In the last few decades, mangroves have attained significant environmental, climatic and therefore economic importance.
As environmental assets, they have given rise to different regimes of conservation, valuation and marketisation in various parts of the world. These processes are associated with new relations of power, dispossession and contestation. This paper unpacks these relationships in the context of state and market led conservation programmes in Kutch (India), a district which has been at the forefront of accelerated industrialisation in Gujarat.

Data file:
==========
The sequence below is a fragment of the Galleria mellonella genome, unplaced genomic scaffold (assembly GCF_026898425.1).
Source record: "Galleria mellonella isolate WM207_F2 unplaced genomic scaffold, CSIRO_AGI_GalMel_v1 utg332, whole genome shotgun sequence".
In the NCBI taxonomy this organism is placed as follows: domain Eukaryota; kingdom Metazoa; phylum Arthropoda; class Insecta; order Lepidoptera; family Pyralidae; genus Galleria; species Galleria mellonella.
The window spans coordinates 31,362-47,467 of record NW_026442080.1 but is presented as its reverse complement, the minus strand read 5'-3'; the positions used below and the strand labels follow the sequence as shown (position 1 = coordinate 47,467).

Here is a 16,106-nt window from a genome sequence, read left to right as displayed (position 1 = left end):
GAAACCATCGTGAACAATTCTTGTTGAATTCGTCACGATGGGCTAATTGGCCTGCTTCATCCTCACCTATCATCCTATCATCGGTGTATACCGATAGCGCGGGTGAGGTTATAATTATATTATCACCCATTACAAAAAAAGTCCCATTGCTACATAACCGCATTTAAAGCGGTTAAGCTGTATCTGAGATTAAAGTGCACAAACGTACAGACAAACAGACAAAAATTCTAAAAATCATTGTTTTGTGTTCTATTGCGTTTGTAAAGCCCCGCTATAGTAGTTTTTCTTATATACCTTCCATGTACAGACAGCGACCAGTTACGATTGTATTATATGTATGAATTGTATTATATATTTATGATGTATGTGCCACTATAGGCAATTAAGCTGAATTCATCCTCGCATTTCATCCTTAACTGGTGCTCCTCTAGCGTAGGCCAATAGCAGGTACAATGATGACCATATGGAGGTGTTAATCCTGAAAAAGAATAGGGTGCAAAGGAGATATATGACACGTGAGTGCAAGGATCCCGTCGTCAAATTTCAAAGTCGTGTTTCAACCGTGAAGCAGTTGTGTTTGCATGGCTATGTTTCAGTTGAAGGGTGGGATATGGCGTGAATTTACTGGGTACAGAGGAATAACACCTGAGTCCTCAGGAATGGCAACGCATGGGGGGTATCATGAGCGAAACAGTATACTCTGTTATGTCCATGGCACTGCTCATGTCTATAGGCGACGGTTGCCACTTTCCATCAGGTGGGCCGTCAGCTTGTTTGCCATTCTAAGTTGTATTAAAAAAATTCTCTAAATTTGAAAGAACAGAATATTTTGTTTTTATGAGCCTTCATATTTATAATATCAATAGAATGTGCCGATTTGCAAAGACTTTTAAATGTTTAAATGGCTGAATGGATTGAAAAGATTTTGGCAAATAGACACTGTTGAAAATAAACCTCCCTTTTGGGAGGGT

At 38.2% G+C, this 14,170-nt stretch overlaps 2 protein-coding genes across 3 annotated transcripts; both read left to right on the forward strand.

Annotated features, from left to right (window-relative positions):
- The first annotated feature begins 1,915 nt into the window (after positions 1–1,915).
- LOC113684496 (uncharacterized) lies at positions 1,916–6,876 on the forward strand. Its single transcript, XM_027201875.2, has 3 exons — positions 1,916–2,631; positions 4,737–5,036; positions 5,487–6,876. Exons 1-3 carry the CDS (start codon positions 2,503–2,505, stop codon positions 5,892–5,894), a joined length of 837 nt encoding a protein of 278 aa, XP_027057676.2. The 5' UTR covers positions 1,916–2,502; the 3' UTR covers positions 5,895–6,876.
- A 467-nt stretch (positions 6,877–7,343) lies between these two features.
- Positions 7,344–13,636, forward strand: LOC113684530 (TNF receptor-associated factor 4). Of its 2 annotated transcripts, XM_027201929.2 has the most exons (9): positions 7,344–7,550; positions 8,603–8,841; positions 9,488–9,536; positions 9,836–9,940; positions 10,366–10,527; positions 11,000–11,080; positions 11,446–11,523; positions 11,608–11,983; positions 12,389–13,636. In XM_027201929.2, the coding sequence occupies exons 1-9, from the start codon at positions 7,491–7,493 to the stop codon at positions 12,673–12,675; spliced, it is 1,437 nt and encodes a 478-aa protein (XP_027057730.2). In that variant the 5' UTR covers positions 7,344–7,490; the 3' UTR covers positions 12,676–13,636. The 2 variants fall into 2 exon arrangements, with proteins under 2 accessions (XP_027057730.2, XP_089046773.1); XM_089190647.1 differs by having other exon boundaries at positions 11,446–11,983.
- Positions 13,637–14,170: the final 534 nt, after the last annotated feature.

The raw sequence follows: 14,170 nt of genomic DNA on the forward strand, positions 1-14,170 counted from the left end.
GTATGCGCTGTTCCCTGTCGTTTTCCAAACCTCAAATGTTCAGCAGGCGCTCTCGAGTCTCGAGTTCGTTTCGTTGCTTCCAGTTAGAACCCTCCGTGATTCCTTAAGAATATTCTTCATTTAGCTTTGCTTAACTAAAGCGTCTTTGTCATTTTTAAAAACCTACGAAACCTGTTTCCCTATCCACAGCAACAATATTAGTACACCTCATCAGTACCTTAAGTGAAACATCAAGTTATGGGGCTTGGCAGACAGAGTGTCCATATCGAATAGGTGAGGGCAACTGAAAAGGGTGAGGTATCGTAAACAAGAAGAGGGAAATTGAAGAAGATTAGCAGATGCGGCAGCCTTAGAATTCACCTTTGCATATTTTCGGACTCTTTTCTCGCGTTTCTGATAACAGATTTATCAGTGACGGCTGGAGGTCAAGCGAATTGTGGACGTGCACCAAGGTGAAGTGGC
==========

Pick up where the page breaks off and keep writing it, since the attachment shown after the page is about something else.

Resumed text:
By analysing the discourses and practices that have shaped the social life of mangroves in Kutch, we argue that the interaction of industrialisation processes with conservation measures has not only led to privatisation of mangrove lands but has also fundamentally altered the livelihoods as well as well-being and identities of mangrove dependent communities such as fishers and pastoralists. Largely these trends have intensified the processes of uneven capitalist growth, dispossession and inequality, but have also opened up some opportunities and spaces for promoting transformational change.